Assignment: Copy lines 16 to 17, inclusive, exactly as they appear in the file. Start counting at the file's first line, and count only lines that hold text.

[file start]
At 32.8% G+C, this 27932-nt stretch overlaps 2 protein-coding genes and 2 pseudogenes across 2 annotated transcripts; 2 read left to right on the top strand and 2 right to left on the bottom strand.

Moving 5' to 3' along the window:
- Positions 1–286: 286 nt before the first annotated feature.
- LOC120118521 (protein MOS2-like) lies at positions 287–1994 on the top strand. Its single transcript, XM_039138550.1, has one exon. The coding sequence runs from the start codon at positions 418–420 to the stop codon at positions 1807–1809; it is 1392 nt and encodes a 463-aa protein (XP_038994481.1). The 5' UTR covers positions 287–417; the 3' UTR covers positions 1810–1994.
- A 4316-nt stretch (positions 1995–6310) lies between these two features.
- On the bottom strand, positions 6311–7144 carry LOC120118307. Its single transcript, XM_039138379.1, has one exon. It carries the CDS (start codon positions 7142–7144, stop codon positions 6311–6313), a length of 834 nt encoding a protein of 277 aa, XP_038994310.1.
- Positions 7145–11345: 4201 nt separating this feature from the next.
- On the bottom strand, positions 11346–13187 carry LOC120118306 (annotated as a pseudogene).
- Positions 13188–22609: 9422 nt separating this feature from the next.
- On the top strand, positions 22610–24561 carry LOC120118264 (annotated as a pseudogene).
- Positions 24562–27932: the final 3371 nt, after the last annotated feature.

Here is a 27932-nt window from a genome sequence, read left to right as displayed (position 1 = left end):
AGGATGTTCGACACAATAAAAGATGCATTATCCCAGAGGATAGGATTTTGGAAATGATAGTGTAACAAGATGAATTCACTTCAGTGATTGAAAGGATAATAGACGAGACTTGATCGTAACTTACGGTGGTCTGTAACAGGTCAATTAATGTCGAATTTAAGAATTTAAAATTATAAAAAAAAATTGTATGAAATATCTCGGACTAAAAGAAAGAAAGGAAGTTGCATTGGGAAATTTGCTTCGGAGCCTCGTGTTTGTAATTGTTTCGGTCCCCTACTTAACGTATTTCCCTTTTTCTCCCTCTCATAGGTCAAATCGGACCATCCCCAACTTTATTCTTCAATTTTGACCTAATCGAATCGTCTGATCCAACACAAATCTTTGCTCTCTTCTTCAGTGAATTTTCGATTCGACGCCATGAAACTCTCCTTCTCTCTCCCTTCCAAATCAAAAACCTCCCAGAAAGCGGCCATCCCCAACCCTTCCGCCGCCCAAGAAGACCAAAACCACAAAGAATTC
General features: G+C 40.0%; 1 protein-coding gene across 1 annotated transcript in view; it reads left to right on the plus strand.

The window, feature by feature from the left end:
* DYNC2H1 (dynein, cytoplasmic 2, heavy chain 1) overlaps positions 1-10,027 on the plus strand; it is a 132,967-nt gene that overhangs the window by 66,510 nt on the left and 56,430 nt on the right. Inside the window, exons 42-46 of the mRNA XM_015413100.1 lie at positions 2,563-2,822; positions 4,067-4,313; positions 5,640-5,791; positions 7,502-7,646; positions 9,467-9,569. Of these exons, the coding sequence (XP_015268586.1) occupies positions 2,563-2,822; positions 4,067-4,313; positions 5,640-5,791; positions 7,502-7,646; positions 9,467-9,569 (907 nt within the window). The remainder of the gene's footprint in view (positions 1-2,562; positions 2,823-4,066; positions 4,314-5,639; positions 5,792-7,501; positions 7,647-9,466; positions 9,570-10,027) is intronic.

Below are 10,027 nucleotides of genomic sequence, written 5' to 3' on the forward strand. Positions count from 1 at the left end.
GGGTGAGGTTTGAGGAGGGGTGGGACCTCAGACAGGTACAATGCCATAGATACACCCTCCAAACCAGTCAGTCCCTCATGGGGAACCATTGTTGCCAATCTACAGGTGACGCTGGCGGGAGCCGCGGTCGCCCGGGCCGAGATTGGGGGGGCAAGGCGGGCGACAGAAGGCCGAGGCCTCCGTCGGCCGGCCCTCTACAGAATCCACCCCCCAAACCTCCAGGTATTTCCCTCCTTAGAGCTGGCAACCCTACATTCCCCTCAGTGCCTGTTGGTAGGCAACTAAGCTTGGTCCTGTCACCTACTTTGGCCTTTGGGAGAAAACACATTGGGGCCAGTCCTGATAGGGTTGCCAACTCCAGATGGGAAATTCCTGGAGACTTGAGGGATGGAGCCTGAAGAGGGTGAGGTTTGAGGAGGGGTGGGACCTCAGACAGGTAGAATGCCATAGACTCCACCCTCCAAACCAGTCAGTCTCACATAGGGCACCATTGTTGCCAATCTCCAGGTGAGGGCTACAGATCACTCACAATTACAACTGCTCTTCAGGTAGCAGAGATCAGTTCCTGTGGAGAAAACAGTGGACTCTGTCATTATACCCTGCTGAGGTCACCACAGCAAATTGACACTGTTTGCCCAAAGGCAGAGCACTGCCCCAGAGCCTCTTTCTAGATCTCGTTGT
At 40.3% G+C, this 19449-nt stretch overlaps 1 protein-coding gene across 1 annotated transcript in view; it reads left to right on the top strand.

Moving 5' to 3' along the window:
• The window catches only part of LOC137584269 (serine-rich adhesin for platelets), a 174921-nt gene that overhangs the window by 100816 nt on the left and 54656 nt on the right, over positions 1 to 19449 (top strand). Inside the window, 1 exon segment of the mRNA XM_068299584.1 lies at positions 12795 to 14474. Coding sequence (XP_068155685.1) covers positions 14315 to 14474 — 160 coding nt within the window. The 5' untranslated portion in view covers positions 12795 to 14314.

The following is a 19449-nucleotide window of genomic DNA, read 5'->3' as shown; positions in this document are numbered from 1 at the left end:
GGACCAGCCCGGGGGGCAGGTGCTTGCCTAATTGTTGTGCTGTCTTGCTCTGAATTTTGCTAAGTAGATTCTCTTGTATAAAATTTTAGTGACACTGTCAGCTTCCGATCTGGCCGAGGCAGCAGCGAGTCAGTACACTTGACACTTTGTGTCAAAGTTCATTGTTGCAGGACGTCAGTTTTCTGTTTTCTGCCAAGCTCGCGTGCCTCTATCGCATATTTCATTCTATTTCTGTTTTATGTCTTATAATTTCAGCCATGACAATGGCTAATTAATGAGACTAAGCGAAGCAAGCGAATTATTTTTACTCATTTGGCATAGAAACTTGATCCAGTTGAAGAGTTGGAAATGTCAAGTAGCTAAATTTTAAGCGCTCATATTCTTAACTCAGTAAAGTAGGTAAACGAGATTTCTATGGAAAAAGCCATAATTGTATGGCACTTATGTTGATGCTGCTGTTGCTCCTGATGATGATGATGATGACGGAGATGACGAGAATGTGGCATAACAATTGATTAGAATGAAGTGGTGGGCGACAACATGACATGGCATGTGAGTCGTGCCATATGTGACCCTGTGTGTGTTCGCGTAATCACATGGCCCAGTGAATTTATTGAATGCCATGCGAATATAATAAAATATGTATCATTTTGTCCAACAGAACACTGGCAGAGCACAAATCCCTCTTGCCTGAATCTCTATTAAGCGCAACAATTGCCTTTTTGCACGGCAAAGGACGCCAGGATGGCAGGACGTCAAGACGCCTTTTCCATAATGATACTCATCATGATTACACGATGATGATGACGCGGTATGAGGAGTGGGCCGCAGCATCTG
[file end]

* DYNC2H1 (dynein, cytoplasmic 2, heavy chain 1) overlaps positions 1-10,027 on the plus strand; it is a 132,967-nt gene that overhangs the window by 66,510 nt on the left and 56,430 nt on the right. Inside the window, exons 42-46 of the mRNA XM_015413100.1 lie at positions 2,563-2,822; positions 4,067-4,313; positions 5,640-5,791; positions 7,502-7,646; positions 9,467-9,569. Of these exons, the coding sequence (XP_015268586.1) occupies positions 2,563-2,822; positions 4,067-4,313; positions 5,640-5,791; positions 7,502-7,646; positions 9,467-9,569 (907 nt within the window). The remainder of the gene's footprint in view (positions 1-2,562; positions 2,823-4,066; positions 4,314-5,639; positions 5,792-7,501; positions 7,647-9,466; positions 9,570-10,027) is intronic.

Below are 10,027 nucleotides of genomic sequence, written 5' to 3' on the forward strand. Positions count from 1 at the left end.